Discovered by Paul Rascagneres.

Cisco Talos has discovered two similar vulnerabilities in the ProtonVPN and NordVPN VPN clients. The vulnerabilities allow attackers to execute code as an administrator on Microsoft Windows operating systems from a standard user. The vulnerabilities were assigned to the CVE IDs TALOS-2018-0622 / CVE-2018-3952 (NordVPN) and TALOS-2018-0679 / CVE-2018-4010 (ProtonVPN).

The vulnerabilities are similar to a bug previously discovered by VerSprite in April 2018: CVE-2018-10169. That same month, both clients released similar patches to fix this flaw. However, we identified a way to bypass that patch. Despite the fix, it is still possible to execute code as an administrator on the system. The details section later on in this post will explain the first patch, why it was not successful, and how the editors finally fixed the problem.


VPN clients' design
To understand the vulnerabilities, we first need to understand the design of the VPN clients mentioned in this article. Both clients have the same design:

  • The user interface. This binary is executed with the permission of the logged-in user. The purpose of this application is to allow the user to select the VPN configuration, such as the protocol, the location of the VPN server, etc. The information is sent to a service when the user clicks on "connect" (it's, in fact, an OpenVPN configuration file).
  • The service. This binary is used to receive orders from the user interface. For example, it receives the VPN configuration file from the user. The goal of the binary is to execute the OpenVPN client binary with the user configuration file (with administrator privileges).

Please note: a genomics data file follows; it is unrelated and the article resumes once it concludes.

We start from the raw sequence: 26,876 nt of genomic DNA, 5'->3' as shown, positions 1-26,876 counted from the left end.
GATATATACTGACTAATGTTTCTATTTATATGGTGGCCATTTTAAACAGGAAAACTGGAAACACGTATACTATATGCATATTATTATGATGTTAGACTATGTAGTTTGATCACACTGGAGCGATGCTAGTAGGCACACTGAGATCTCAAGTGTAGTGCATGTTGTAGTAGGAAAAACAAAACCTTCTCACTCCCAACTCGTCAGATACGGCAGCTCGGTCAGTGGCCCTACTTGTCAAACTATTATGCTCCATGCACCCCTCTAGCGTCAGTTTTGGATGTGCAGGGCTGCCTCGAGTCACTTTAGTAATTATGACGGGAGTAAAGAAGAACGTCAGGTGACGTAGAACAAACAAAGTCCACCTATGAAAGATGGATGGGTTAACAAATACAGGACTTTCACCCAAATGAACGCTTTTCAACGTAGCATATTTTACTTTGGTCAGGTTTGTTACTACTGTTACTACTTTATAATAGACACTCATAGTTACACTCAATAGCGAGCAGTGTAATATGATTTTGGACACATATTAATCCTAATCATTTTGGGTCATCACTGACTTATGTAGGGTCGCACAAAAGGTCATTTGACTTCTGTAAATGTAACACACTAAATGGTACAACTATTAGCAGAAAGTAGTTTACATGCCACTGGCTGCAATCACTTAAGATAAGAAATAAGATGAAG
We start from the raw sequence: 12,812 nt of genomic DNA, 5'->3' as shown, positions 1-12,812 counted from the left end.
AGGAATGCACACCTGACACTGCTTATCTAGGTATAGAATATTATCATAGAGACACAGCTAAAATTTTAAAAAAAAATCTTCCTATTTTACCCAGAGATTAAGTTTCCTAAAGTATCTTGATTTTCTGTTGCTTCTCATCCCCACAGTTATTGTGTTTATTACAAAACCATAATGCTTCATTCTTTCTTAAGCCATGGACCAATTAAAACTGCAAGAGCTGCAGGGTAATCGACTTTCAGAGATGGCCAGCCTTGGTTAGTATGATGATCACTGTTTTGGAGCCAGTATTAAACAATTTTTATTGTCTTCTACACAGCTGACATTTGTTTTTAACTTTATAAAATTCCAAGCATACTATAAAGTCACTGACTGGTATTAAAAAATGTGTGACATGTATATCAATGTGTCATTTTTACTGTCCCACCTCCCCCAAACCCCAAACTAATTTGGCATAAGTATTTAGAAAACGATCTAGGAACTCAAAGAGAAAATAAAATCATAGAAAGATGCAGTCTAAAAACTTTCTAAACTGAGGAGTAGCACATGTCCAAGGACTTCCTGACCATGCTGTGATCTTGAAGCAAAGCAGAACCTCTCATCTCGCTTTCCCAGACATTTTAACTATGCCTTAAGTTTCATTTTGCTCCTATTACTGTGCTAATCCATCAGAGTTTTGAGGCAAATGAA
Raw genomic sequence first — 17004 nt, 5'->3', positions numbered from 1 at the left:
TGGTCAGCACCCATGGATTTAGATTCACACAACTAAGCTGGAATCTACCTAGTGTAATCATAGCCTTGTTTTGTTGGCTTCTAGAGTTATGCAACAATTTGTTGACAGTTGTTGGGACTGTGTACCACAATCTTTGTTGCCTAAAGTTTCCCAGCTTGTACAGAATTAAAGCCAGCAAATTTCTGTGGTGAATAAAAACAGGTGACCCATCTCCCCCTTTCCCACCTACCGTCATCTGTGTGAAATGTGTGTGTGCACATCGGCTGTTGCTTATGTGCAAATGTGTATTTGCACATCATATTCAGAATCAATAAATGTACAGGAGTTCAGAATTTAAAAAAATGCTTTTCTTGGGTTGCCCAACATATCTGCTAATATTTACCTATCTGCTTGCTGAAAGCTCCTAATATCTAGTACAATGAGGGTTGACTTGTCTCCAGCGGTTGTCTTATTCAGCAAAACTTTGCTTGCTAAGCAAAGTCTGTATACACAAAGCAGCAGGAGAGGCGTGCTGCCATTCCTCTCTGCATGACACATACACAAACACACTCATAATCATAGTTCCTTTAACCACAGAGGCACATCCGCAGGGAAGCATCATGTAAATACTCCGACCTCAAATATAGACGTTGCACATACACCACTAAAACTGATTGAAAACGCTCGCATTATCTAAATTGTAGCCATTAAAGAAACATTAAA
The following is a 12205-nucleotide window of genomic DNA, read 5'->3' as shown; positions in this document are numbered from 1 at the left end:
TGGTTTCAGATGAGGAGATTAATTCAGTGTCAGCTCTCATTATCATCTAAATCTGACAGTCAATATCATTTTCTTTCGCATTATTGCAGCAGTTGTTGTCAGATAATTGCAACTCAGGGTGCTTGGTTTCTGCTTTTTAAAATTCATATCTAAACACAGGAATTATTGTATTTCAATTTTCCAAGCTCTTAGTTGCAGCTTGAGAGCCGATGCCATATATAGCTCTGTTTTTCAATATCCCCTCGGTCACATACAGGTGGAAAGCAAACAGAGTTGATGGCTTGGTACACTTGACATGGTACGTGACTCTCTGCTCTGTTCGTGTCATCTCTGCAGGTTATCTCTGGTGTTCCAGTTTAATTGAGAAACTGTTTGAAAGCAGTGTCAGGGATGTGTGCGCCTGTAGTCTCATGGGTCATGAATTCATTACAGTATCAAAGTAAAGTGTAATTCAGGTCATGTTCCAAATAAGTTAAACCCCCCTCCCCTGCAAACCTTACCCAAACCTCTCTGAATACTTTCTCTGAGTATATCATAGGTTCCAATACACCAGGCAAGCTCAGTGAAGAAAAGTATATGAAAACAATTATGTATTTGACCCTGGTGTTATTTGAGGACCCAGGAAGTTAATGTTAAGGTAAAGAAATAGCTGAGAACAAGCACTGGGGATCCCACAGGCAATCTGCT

The vulnerabilities in this article abuse the service and allow the standard user to execute arbitrary commands through OpenVPN with administrator privileges.

Initial vulnerability
The first vulnerability discovered by VerSprite is CVE-2018-10169. The author mentions he can create an OpenVPN configuration file with the following content:

plugin path\\OpenVPN_PoC.dll

This configuration file is sent to the service and will use this configuration for OpenVPN. The result is that OpenVPN_POC.dll will be loaded and executed by OpenVPN with administrator privileges.

First patch and limitation
ProtonVPN and NordVPN did the same patch. They implemented a control of the content of the OpenVPN configuration sent by the user:

if ( !text.StartsWithIgnoringCase("<tls-auth>") && 
     !text.StartsWithIgnoringCase("<ca>") && 
     OpenVpnConfigSecurityValidator.StartsWithName(text, "plugin") ||
     OpenVpnConfigSecurityValidator.StartsWithName(text, "script-security") || 
     OpenVpnConfigSecurityValidator.StartsWithName(text, "up") ||
     OpenVpnConfigSecurityValidator.StartsWithName(text, "down")))
  reason = string.Format("Invalid configuration file. Reason: {0}", text);
  return false;

This code checks if the configuration file sent by the user contains a line starting by plugin, script-security, up or down. These are all the methods to execute code or commands through OpenVPN.

Here is the code of the check:

private static bool StartsWithName(string line, string name)
   return line.StartsWithIgnoringCase(name + " ") || 
          line.StartsWithIgnoringCase(name + "\t") ||

The developer added additional tests to avoid tabulation or spaces before the keyword.

However, by reading the OpenVPN source code of the configuration file parser here, we can read in parse_line() function that a keyword can be between quotation marks. Therefore, we can add the following text in the configuration file:

"script-security" 2
"up" C:\\WINDOWS\\system32\\notepad.exe

It's valid for OpenVPN, and it passes the checks of the VPN services.

The service executes OpenVPN and it executes notepad.exe.

New patches
The new patches developed by the editors are different. For ProtonVPN, they put the OpenVPN configuration file in the installation directory, and a standard user cannot modify it. Thus, we cannot add the malicious string in it. For NordVPN, the editor decided to use an XML model to generate an OpenVPN configuration file. A standard user cannot edit the template.

More details can be found in the vulnerability reports:

Tested Versions:

  • ProtonVPN VPN Client 1.5.1
  • NordVPN

The following Snort rules will detect exploitation attempts. Additional rules may be released at a future date, and current rules are subject to change, pending additional vulnerability information. For the most current rule information, please refer to your Firepower Management Console or

Snort Rules: 47035 - 47036